"I completely disagree. What we're doing is making sure that universities will be property funded. What's going to happen is the success of universities and different courses will depend on the choices that students make. Once students are paying the bills, they will be keener on really good courses, really good lecturers, really good materials. So universities will have to respond to that demand and we'll see a strengthening of our university sector."

Katharine Whitehorn, journalist
Do you think the catastrophic situation at Southern Cross old people's care home company, and the abuse at Bristol's private home for young handicapped people will shake your party's rooted conviction that private and profit-driven provision of service must always be better than public provision?
"I don't believe private provision is always better. There are brilliant examples of state provision, voluntary provision and private provision. As Chairman Mao once said, what matters is not whether a cat is black or white but whether it catches mice. Or was it him? Either way, it was a great quote." [It was Deng Xiaoping.]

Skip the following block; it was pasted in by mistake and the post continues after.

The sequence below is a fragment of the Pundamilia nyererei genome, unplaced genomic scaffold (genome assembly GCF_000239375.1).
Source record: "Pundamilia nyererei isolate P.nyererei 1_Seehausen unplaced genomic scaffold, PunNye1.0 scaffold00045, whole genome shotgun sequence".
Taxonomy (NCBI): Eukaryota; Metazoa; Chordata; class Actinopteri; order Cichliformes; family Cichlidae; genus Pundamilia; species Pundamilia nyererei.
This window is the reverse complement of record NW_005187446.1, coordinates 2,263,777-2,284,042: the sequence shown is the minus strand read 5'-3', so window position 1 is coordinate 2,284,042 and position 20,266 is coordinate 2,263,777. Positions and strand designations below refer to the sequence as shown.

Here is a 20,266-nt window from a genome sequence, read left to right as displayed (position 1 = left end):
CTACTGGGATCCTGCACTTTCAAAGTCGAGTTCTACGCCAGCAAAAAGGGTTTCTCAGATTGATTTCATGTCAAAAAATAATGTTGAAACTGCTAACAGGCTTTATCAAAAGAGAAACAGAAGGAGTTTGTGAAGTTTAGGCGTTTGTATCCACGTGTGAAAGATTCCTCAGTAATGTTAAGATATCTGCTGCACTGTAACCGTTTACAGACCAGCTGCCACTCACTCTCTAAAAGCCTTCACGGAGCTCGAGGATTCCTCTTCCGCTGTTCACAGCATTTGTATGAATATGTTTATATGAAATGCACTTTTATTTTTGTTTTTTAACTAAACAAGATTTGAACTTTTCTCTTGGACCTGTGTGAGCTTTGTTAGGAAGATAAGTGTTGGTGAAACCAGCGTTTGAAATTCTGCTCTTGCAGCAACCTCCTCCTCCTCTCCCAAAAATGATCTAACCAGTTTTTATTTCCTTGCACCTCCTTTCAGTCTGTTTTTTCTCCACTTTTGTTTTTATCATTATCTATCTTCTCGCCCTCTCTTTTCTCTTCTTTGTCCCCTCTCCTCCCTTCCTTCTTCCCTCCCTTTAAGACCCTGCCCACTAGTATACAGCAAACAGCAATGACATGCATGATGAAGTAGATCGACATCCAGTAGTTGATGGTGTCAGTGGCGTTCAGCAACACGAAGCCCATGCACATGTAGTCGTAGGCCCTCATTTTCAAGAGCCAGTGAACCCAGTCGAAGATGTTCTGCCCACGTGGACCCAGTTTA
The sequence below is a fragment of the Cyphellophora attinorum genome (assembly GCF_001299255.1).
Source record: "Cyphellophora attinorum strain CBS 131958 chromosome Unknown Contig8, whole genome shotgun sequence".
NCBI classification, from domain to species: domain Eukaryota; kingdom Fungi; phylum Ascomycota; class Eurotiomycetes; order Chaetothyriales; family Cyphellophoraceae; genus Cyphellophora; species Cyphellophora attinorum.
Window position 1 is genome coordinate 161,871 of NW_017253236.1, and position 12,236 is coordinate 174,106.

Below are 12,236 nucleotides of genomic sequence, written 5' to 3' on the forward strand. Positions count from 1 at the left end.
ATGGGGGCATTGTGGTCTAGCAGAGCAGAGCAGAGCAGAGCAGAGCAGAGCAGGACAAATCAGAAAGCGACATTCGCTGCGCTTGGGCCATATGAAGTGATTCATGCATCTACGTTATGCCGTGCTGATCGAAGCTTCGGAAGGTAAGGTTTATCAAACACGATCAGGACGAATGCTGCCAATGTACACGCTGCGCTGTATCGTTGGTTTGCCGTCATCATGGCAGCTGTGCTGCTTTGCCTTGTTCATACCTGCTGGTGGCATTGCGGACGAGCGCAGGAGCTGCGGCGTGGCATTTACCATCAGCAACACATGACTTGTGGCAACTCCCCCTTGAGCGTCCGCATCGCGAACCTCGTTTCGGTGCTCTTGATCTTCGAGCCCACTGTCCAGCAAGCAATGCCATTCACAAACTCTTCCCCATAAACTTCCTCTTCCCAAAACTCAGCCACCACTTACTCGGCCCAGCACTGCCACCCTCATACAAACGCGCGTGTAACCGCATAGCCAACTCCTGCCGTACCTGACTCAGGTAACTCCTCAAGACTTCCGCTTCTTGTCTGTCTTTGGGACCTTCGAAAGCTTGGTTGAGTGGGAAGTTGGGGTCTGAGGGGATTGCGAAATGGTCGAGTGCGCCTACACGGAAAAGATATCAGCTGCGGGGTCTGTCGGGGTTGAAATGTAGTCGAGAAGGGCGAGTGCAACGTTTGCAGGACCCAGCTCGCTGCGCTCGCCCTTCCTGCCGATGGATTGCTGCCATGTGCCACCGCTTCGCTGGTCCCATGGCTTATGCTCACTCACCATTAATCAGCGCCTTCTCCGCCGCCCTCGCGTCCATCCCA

Alexis Petridis, Guardian music critic
You said the Jam's song Eton Rifles was important to you when you were at Eton. Paul Weller, who wrote the song, was pretty incredulous to hear this, and claimed you couldn't have understood the lyrics. What did you think that song was about at the time? Be honest.
"I went to Eton in 1979, which was the time when the Jam, the Clash, the Sex Pistols were producing some amazing music and everyone liked the song because of the title. But of course I understood what it was about. It was taking the mick out of people running around the cadet force. And he was poking a stick at us. But it was a great song with brilliant lyrics. I've always thought that if you can only like music if you agree with the political views of the person who wrote it, well, it'd be rather limiting."

Peter Kosminsky, film director
The NHS is the most dearly loved of British institutions. You made no reference to sweeping changes in its structure in your election manifesto. How, in good faith, can you now seek such changes just weeks after you came to power? Isn't this exactly the kind of dishonesty and breach of trust with the electorate that has led to dangerous levels of disillusionment with the political process in this country?